What To Do If Your Baby Accidently Swallows An Object?

  • 13 months ago
4 minute read.
What To Do If Your Baby Accidently Swallows An Object?

The joy of watching your baby explore the world around them can be both thrilling and nerve-wracking. As they curiously grasp and examine everything in their tiny hands, there's always a slight worry in your mind: What if they accidentally swallow something they shouldn't?

As a parent, it's natural to worry about the safety and well-being of your baby. One common concern is the possibility of your little one swallowing a foreign object. While the thought alone can send shivers down any parent's spine, it's crucial to stay calm and equipped with the knowledge of how to respond if your little one happens to swallow a foreign object.

How do you know if a child swallowed something?

If you suspect your child has swallowed something, it's essential to remain calm and take appropriate steps to assess the situation. Look out for these signs:

  1. Choking or coughing: If the child is choking, it may indicate that the object is stuck in their airway. They may have difficulty breathing, cough excessively, or have a high-pitched wheezing sound.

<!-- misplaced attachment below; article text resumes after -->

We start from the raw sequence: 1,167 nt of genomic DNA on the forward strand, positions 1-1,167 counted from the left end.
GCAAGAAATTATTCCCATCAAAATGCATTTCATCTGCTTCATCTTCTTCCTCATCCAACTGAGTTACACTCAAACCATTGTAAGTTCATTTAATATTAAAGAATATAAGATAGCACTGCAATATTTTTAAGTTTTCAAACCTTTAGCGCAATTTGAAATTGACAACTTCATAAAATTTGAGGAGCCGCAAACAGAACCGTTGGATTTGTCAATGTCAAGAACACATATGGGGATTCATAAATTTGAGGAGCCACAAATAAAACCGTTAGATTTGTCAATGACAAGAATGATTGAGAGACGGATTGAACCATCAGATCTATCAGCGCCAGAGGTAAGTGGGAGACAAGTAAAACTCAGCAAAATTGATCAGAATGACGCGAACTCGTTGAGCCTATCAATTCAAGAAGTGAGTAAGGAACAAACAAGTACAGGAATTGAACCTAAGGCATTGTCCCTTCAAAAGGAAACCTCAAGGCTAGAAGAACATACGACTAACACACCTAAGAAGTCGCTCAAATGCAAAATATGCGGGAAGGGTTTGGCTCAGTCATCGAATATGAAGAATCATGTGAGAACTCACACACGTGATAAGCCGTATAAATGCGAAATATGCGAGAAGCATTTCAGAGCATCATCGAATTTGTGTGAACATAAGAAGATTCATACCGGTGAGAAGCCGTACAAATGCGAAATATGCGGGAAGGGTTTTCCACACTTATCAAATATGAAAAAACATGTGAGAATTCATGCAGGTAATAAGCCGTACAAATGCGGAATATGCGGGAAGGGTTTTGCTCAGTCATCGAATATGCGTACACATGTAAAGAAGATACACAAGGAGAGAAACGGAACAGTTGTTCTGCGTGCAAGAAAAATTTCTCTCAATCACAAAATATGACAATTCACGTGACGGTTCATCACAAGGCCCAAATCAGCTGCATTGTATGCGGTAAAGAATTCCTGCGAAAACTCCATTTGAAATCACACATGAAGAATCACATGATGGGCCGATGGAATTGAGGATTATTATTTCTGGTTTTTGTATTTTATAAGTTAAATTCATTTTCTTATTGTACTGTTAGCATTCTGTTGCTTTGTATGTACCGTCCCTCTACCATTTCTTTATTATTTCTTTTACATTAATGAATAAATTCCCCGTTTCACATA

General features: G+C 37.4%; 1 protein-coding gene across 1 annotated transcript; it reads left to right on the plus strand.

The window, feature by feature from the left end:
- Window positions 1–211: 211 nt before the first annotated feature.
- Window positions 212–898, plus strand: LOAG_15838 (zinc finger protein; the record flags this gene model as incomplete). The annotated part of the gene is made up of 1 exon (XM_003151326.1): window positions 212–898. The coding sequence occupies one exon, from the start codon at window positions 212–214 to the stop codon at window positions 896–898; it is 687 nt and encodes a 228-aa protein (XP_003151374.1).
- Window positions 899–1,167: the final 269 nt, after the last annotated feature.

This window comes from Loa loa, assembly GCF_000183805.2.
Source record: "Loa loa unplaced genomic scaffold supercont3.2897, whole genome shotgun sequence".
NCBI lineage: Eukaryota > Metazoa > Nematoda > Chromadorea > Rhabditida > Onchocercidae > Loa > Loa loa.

2. Difficulty swallowing: The child may experience discomfort or pain while swallowing. They may refuse to eat or drink, drool excessively, or have a hoarse voice.
  3. Abdominal pain: If the object has made its way into the digestive system, the child may complain of stomach pain, cramping, or discomfort.
  4. Vomiting or regurgitation: The child may vomit repeatedly or bring up the swallowed object.
  5. Breathing difficulties: Severe cases may result in breathing difficulties, rapid breathing, or even turning blue (cyanosis). It is a medical emergency, and you should immediately call emergency services.
  6. Behavioral changes: Depending on the age, they may display unusual behavior such as irritability, restlessness, or lethargy.

Types of objects swallowed by children

Some common types of objects that children may swallow:

  • Coins
  • Small toys
  • Button batteries
  • Magnets
  • Marbles
  • Hair accessories
  • Balloons
  • Rocks
  • Nails
  • Screws
  • Pins

[Also try: Home-made toys for your baby]

What are the treatments?

The treatment for a child who has swallowed an object depends on various factors, including the type and size of the object, whether the child is experiencing any symptoms, and if the object is causing an obstruction or other complications. Here are some general guidelines:

  1. Stay calm: It's essential to remain calm and composed during the situation to think clearly and take appropriate actions.
  2. Assess the situation: Determine if the child is experiencing any immediate distress or difficulty breathing. If the child has signs of severe distress, choking, or difficulty breathing, it is crucial to seek emergency medical assistance immediately. Call your local emergency number or take the child to the nearest emergency room.